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Valley Life | SPOTLIGHT

Fans Stage a Tribute to the Songs of Gilbert & Sullivan

May 05, 2000|PATRICIA WARD BIEDERMAN

If the movie "Topsy-Turvy" left you hungry for more Gilbert & Sullivan, you have a chance to satisfy your yen this weekend with "Gilbert & Sullivan at the Mayflower Club."

Produced and directed by Kate Springthorpe, the show features 26 songs from 11 of the Victorian geniuses' comic operettas, linked by a series of short scenes. All but one of the linkages was written by Kate's husband, Michael Springthorpe. The sole exception is the work of Mr. Gilbert himself.

"I have such a passion for Gilbert & Sullivan, and I wanted to share it with the Mayflower Club," Kate explains. The club, in North Hollywood, is an ideal venue for a show about two very British gentlemen who took the raw material of Victorian culture and spun it into entertainment gold.

More than 2,000 British Angelenos belong to the Mayflower, so it's a safe bet some audience members will be able to hum a few bars of such G & S gems as "Buttercup" from "H.M.S. Pinafore." After all, most club members are so British they understand what's going on at a cricket match, a passion almost as difficult for non-Brits to fathom as why anyone would call a foodstuff toad-in-the-hole.

From families of musicians, the Toluca Lake couple grew up listening to Gilbert & Sullivan, although not on the same continent (she's from the Midwest, he's from Australia). But Kate says her ardor deepened six or seven years ago when she saw top-notch productions of several of their operettas, including "The Gondoliers" and "Trial by Jury," at the Ambassador Auditorium, a now closed venue in Pasadena.

'A 19th Century Monty Python'

Like the critics, Kate adored "Topsy-Turvy"--Mike Leigh's 1999 film about the near breakup of the team and the subsequent creation of "The Mikado." Nominated for Best Screenplay and three other Oscars, the movie was ultimately honored for its costume design and makeup. Kate was sufficiently taken with the movie to see it three times, heroic even for a G & S addict, given its near three-hour length.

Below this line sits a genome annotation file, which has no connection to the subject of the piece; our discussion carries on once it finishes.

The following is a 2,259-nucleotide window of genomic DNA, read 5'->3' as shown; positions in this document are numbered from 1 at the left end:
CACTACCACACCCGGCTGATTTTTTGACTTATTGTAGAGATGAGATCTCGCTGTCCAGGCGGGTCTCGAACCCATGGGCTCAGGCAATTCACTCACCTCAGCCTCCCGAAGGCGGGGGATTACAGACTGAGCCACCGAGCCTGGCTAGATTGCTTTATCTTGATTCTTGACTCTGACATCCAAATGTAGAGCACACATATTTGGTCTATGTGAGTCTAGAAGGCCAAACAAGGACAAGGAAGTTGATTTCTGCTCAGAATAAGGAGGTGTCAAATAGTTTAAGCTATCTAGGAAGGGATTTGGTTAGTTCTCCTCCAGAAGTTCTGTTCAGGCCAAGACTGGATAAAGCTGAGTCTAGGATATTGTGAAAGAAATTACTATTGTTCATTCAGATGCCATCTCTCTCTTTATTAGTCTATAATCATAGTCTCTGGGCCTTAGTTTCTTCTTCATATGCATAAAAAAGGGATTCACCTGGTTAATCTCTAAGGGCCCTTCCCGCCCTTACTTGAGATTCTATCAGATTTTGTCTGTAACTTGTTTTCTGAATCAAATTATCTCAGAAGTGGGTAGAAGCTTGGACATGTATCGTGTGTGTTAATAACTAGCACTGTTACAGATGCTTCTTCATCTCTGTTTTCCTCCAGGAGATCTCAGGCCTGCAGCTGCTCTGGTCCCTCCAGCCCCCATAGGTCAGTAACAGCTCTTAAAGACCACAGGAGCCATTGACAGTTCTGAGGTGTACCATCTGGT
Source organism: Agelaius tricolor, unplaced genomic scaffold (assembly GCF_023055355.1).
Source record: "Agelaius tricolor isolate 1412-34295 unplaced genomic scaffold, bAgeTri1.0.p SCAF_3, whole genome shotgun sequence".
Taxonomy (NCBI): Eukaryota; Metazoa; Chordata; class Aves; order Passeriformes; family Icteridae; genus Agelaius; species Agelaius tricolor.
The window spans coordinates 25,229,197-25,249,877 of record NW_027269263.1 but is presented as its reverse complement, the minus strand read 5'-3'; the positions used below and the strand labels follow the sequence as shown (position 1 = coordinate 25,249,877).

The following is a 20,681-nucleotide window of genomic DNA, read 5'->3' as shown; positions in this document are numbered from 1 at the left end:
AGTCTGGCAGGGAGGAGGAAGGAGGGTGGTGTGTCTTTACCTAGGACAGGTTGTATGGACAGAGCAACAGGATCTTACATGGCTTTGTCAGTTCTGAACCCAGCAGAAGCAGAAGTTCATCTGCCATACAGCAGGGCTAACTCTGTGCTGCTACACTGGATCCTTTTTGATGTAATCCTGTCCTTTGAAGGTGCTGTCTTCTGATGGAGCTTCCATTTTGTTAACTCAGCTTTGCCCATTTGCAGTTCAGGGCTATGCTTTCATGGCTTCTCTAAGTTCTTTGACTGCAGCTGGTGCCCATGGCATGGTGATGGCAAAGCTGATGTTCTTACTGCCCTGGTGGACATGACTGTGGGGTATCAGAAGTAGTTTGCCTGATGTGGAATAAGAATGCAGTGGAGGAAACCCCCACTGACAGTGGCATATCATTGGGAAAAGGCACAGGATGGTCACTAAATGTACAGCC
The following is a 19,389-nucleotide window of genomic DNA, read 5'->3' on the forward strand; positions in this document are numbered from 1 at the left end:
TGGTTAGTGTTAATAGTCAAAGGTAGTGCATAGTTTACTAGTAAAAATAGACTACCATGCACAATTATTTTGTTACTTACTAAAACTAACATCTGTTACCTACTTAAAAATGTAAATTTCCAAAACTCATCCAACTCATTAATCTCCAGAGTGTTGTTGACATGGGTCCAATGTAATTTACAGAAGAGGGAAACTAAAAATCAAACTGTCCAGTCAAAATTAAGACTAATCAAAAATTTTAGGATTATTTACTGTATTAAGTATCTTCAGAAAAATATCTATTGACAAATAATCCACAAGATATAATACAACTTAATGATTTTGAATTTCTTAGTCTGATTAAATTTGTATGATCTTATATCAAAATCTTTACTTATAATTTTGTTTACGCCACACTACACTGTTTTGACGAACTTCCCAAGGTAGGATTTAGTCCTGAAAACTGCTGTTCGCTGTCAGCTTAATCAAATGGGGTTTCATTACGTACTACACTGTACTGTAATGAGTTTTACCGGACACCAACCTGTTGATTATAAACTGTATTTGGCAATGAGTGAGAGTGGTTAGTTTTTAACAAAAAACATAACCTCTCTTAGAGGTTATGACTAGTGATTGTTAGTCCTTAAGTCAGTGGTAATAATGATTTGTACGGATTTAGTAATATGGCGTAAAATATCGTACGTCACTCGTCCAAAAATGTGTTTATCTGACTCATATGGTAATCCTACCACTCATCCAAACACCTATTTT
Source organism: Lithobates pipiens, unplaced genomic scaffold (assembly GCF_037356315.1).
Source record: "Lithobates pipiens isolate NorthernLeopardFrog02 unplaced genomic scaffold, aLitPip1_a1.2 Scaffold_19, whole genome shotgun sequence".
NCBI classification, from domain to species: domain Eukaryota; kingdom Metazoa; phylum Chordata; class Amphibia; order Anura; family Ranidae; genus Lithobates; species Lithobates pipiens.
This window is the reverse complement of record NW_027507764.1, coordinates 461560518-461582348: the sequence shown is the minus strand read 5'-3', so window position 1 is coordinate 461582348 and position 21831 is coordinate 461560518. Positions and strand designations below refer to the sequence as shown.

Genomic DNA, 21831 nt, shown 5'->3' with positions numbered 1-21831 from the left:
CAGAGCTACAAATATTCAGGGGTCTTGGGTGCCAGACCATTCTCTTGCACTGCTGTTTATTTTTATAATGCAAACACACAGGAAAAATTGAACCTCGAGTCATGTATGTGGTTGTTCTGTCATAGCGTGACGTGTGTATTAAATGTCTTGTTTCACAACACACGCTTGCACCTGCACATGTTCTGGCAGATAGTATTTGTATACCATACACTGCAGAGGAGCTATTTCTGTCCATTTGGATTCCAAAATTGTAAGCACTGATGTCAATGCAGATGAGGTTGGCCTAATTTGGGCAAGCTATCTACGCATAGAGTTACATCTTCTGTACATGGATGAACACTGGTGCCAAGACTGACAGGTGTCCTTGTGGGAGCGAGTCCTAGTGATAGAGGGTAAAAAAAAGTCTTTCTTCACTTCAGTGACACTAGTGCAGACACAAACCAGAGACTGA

More remarkably, she and Michael have both seen another, hard-to-find film about the duo--"The Story of Gilbert & Sullivan." That 1953 British biopic stars Robert Morley as W.S. Gilbert, the impossibly clever writer, and Maurice Evans as Arthur Sullivan, the greatly talented composer. Peter Finch plays Richard D'Oyly Carte, the theatrical impresario who realized that Gilbert and Sullivan were made for each other despite their divergent personalities.

Kate and Michael are both singers and actors, among other things, and are in the show. Michael plays Gilbert, the family man of the pair, while Trevor Roper plays the roguish Sullivan. Offstage, both men are on the Mayflower Club cricket team.

Other cast members include veteran actor Jim Sandy, whose big songs include "A Wandering Minstrel, I." A soprano, Kate gave herself such choice numbers as "Darwinian Man" from "Princess Ida." But she ceded the hauntingly beautiful "The Sun Whose Rays" from "The Mikado" to another soprano, Gail Reilly. Nine of the 12 cast members are also members of the Mayflower Club.

Kate is quick to point out that the show is "definitely not 'Topsy-Turvy.' " Indeed the project gave Michael the opportunity to incorporate facts other than the ones that underlie Leigh's version. Among them: that while Sullivan certainly loved women and gambling in Monte Carlo, he was also a tender uncle to the orphans of his beloved brother Frederic, who died in 1861, leaving behind seven children and a pregnant widow. Sullivan even trekked to far-off California to see them, thrilling American journalists in the process.

"I've always admired Gilbert's wordsmithery and Sullivan's melodies," Michael says. He is struck with how shrewdly they observed and satirized human behavior without being vicious. In a way, he says, "I think of them as being a 19th century Monty Python."

Bringing Out the Other's Best

Sullivan was a musical prodigy, Michael points out, who sang a solo at the christening of one of Queen Victoria's numerous children. A serious composer, he had already written such popular works as "Onward, Christian Soldiers" when he began his long, unlikely collaboration with Gilbert.

Michael thinks Gilbert's great gift to Sullivan was tempering a tendency toward sentimentality reflected in "The Lost Chord," the song he wrote to eulogize his brother, a member of the D'Oyly Carte company. And the witty, sometimes achingly beautiful music magically transformed and extended Gilbert's librettos.

Michael thinks too much is made of the fact that two men whose names will eternally be linked with an ampersand were not "mates." They had enormous respect for each other's talent, he says, "and their affinity was the work."

The show includes selections from all their operettas except the rarely performed "Thespis," "The Grand Duke" and "Utopia Limited." It will be done in costume, with sets, one sporting a gondola Kate had specially built.

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"Gilbert & Sullivan at the Mayflower Club" will be performed at 8 p.m. Saturday and 2 p.m. Sunday. The club is at 11110 Victory Blvd., North Hollywood. Call (818) 760-9367 for ticket information.

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Spotlight runs each Friday. Patricia Ward Biederman can be reached at valley.news@latimes.com.

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